In recent weeks, several very upsetting stories of sexual assault by a highly regarded international teacher have hit the swing dance scene. This is the second such incident in the past year, and it is time for us to discuss it here.
The Collegiate Shag family is lovely, and we share a responsibility for keeping it that way and supporting our fellow dancers. Bullying of any sort - whether sexual, physical, or emotional will not be tolerated.
At Shag Pile we promise:
Not to hire teachers with a history of unacceptable behaviour.
To treat everyone attending our classes with respect.
To eject anyone acting in an unacceptable manner.
To listen to everybody’s concerns and to act appropriately.
To treat all messages seriously and in the strictest confidence.
To respond to your suggestions.
In return, we would ask people attending our events to please:
- Consider the impact your behaviour (whether deliberate or accidental) can have on others. Be aware of your fellow dancers’ comfort, and consider what you can do to keep things lovely.
- Speak up if someone makes you uncomfortable, for whatever reason. One testimony can help prevent others from suffering. You can talk to any of our teachers, or you can write to firstname.lastname@example.org
- Listen seriously if someone tells you something, and act appropriately. If you don’t know what to do, ask someone else.
- Pay attention. If you see or hear something that doesn't seem quite right, talk to someone.
- Don’t let someone’s aura of ‘status’ or ‘seniority’ affect your decision-making.
If a teacher does something bad, speak up.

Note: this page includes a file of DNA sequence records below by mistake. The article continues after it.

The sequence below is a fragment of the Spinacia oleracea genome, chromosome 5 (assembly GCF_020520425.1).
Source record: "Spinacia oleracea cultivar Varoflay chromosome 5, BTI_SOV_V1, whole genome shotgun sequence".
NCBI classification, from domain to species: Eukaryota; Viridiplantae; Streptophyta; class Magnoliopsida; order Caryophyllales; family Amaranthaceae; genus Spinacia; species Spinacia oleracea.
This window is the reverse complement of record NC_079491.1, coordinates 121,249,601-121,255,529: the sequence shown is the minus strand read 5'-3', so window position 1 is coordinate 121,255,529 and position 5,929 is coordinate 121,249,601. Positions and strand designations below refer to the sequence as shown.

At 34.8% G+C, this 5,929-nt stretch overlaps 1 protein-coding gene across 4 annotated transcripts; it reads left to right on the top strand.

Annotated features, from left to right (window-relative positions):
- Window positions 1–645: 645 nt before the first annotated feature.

- Consider your choice of words and who you are talking to when asking for a dance. Shag lends itself to innuendo which may not be funny to everyone.
On refusing a dance:
- In general, refusing a dance without good reason can be hurtful, so be generous with your dances, especially with beginners.
- However, if someone makes you uncomfortable, you don’t have to dance with them, and you don’t have to give a reason why.
- A simple 'No thank you' should suffice.
- If you're in class and you don't want to dance with someone in rotation, this is a sign that the issue should be confronted ASAP. Step out of rotation, and let us know your feelings in a break.
- If someone says ‘no’ to you, respect that decision and consider what you can do to make them feel more at ease.
- For example, some people prefer not to dance up close and personal – this is an acceptable choice, so find a distance which is comfortable for both of you, or stop dancing.
As you will appreciate, this is an extremely sensitive subject, so this piece took some time to write. If you would like to use any or all of this message for your own purposes, please feel free.
We want Shag Pile to be as supportive an environment as possible, and we regard this statement as a work in progress, to be honed over time, so we appreciate your suggestions. Thank you also to those who have contributed so far.
Keep it lovely,
The Shag Pile team.